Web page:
It is tempting to speculate on a possible explanation for this unexpected observation, although conclusive experimental evidence is lacking. The MOG24-36 epitope is special as the arginine residue at position 31 is the only N-glycosylation site present in MOG. We reported previously that the N-linked glycan has an important physiological function as through binding with the C-type lectin receptor DC-SIGN dendritic cells (by DC) are retained in an immature anti-inflammatory/tolerogenic state [22]. It has been shown that antigens captured by DC-SIGN are internalized and processed by the tolerogenic DC and that peptides are presented to T cells, which develop towards anti-inflammatory or regulatory functions [33]. This led us to postulate that (part of) the MOG specific T cells present in the normal repertoire may have a suppressive/regulatory function, serving the maintenance of homeostasis [34, 35]. Conceptually, it can thus be envisaged that in the monkeys immunized with the MOG20-50 peptide, the MOG24-36 and MOG40-48 epitopes are processed and presented simultaneously by the same APC (see Fig. 10). In this setting, activation of the pathogenic T cell by MOG40-48 would be blunted by the simultaneous activation of ‘putative’ regulatory cells by MOG24-36, a situation reminiscent of the linked suppression paradigm [36].
Fig. 10

Linked suppression paradigm for the absent activation of MOG34-56-reactive T cells. We postulate that the marmoset’s immune repertoire contains pre-sensitized autoreactive T cells against two dominant MOG epitopes, i.e. the CD4 cells/Th1 epitope 24–36 (blue triangle) and the CTL epitope 40–48 (red circle), which are juxta-positioned in an evolutionary conserved region in the extracellular domain, residues 20–50. In monkeys immunized with the MOG20-50 peptide, both epitopes are processed and presented simultaneously on the APC surface. Conceptually, this implies that reactivation of CTL cells by the 40–48 epitope (red repertoire) may be blunted by Tr1 cells re-activated at the same APC by the MOG24-36 epitope (blue repertoire)

Conclusion

In conclusion, the novel IFA-based MOG-induced EAE models in the marmoset reveal presence of pre-sensitized autoreactive T cells in the normal repertoire. The immunodominant epitopes are the same as those identified in the corresponding CFA-based models, namely residues 24–36 and 40–48. Paradoxically, we observed in the rhMOG/IFA model that activation of CD8+ CTL against MOG40-48 could not be detected. Based on previous work, we propose that (part of) the anti-MOG24-36 CD4+ T cells have regulatory/suppressive function. These may prohibit activation of highly pathogenic CTL via a mechanism reminiscent to linked suppression. The reason why the rhMOG/IFA immunized marmosets nevertheless develop EAE is unclear. The possibility that T cells against subdominant epitopes, such as 4–26 or 94–106 [7], in synergy with anti-MOG antibodies may elicit inflammatory demyelination of the CNS is subject of investigation.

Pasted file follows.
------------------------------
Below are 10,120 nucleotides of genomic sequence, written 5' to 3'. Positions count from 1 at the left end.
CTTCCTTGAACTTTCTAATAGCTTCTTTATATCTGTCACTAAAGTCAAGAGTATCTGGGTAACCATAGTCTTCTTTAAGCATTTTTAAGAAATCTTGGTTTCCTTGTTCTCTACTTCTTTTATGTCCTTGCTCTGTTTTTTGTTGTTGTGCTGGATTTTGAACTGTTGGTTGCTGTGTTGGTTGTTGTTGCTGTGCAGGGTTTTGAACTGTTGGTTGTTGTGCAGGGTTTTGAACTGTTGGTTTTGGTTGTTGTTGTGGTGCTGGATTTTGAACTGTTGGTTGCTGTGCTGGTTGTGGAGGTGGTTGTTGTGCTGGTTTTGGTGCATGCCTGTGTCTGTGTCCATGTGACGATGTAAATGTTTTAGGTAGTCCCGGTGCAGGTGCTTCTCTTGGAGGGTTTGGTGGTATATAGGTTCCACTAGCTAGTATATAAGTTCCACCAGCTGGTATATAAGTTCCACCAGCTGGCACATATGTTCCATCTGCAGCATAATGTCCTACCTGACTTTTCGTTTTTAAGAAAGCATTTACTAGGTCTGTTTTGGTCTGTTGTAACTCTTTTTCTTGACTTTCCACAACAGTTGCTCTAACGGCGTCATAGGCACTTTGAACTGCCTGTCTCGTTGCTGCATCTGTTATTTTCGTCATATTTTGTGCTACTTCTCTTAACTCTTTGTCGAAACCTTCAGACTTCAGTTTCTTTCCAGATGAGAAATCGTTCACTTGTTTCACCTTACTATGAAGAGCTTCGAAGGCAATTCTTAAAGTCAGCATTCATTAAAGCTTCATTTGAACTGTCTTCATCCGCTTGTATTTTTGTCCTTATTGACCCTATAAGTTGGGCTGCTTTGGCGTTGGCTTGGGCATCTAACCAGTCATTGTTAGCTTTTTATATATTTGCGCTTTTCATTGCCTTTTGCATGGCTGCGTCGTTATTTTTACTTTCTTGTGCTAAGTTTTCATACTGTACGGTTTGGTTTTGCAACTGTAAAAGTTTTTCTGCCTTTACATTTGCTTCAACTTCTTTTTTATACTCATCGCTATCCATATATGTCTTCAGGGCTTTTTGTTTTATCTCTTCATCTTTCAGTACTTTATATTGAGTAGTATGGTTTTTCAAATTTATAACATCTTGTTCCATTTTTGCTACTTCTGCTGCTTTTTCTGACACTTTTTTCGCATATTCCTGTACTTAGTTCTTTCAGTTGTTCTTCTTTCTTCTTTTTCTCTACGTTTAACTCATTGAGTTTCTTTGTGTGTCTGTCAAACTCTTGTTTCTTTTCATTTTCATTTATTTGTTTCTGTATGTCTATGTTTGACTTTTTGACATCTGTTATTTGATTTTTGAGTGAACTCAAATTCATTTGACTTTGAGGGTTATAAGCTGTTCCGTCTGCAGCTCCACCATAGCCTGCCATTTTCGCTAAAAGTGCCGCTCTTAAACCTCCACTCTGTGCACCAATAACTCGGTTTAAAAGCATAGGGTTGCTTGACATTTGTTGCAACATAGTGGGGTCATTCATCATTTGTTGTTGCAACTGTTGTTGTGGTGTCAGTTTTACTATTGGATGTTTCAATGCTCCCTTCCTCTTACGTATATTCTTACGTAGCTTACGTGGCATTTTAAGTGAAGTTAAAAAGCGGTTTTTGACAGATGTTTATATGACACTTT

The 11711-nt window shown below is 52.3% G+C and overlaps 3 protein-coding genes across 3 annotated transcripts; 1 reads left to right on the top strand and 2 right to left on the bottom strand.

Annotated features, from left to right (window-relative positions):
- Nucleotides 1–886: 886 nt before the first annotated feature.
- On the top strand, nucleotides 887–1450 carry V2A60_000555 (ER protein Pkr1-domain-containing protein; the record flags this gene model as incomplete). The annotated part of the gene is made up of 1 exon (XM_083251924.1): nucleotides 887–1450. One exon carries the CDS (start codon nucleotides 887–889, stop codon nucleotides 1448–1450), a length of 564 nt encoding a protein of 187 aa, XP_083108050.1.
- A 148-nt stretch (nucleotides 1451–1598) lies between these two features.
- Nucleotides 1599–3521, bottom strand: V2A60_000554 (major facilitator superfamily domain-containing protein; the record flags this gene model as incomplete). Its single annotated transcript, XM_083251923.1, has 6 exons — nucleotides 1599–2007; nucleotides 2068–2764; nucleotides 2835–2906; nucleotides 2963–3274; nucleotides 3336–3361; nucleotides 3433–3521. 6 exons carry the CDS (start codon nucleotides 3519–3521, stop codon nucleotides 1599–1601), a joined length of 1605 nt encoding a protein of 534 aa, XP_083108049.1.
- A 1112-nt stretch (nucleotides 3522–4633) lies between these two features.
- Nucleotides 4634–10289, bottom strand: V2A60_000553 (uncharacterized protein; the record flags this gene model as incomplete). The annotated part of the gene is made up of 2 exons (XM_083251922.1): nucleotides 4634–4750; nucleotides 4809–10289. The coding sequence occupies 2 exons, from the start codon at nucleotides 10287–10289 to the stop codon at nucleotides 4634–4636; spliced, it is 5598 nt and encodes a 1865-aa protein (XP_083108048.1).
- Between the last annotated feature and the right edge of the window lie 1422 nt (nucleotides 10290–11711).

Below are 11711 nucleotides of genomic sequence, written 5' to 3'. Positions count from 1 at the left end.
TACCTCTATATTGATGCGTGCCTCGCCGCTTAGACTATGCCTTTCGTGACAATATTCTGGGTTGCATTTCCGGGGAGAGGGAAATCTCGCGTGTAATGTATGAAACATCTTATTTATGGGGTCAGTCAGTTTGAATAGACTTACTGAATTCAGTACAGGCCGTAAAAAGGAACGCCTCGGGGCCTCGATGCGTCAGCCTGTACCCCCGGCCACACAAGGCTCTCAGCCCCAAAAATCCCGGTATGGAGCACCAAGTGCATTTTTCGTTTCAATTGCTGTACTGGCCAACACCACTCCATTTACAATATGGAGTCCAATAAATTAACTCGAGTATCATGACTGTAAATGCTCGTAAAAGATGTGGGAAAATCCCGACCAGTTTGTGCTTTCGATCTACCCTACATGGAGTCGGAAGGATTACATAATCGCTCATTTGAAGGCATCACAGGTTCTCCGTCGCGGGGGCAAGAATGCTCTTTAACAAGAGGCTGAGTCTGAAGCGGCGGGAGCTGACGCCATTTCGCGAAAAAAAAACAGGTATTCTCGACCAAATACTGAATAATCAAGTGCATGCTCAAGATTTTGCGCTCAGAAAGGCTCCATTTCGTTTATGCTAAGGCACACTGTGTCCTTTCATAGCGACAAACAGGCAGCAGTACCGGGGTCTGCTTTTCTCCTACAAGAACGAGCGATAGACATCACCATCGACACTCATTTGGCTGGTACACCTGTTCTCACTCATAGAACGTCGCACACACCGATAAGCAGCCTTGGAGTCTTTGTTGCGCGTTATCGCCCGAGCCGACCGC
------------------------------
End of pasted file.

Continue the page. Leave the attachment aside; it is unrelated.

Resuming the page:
Abbreviations

ALN: 

axillary lymph node

CFA: 

complete Freund’s adjuvant

CLN: 

cervical lymph node

CTL: 

cytotoxic T lymphocyte

EAE: 

experimental autoimmune encephalomyelitis

EBV: 

Epstein-Barr virus

IFA: 

incomplete Freund’s adjuvant

ILN: 

inguinal lymph node

LLN: 

lumbar lymph node

mAb: 

monoclonal antibody

MOG: 

myelin oligodendrocyte glycoprotein

MNC: 

mononuclear cells

MRI: 

magnetic resonance imaging

MS: 

multiple sclerosis

Rh: 

recombinant human

SI: 

stimulation index

Th: 

T helper

Declarations

Acknowledgements

The authors thank the Animal Science Department of BPRC for biotechnical assistance, in particular Mariska van Etten, Con Regeer, Jeroen Sollie and Tom Haaksma, and Karin Dijkman for her practical assistance and scientific input. This work was supported by an internal grant of the BPRC and by PRIMOCID, which is part of the European Union-funded project EURPRIM-NET under the EU contract 262443 of the 7th Framework Programma.

Open Access This article is distributed under the terms of the Creative Commons Attribution 4.0 International License (http://creativecommons.org/licenses/by/4.0/), which permits unrestricted use, distribution, and reproduction in any medium, provided you give appropriate credit to the original author(s) and the source, provide a link to the Creative Commons license, and indicate if changes were made. The Creative Commons Public Domain Dedication waiver (http://creativecommons.org/publicdomain/zero/1.0/) applies to the data made available in this article, unless otherwise stated.

Authors’ Affiliations

(1)
Department of Immunobiology, Biomedical Primate Research Centre
(2)
ErasMS Centre, Erasmus Medical Center
(3)
Image Sciences Institute, University Medical Center Utrecht
(4)
Center for Brain Research, Medical University of Vienna
(5)
Department of Neurology, University of Regensburg
(6)
Department of Neuroscience, University of Groningen

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Copyright

© Jagessar et al. 2015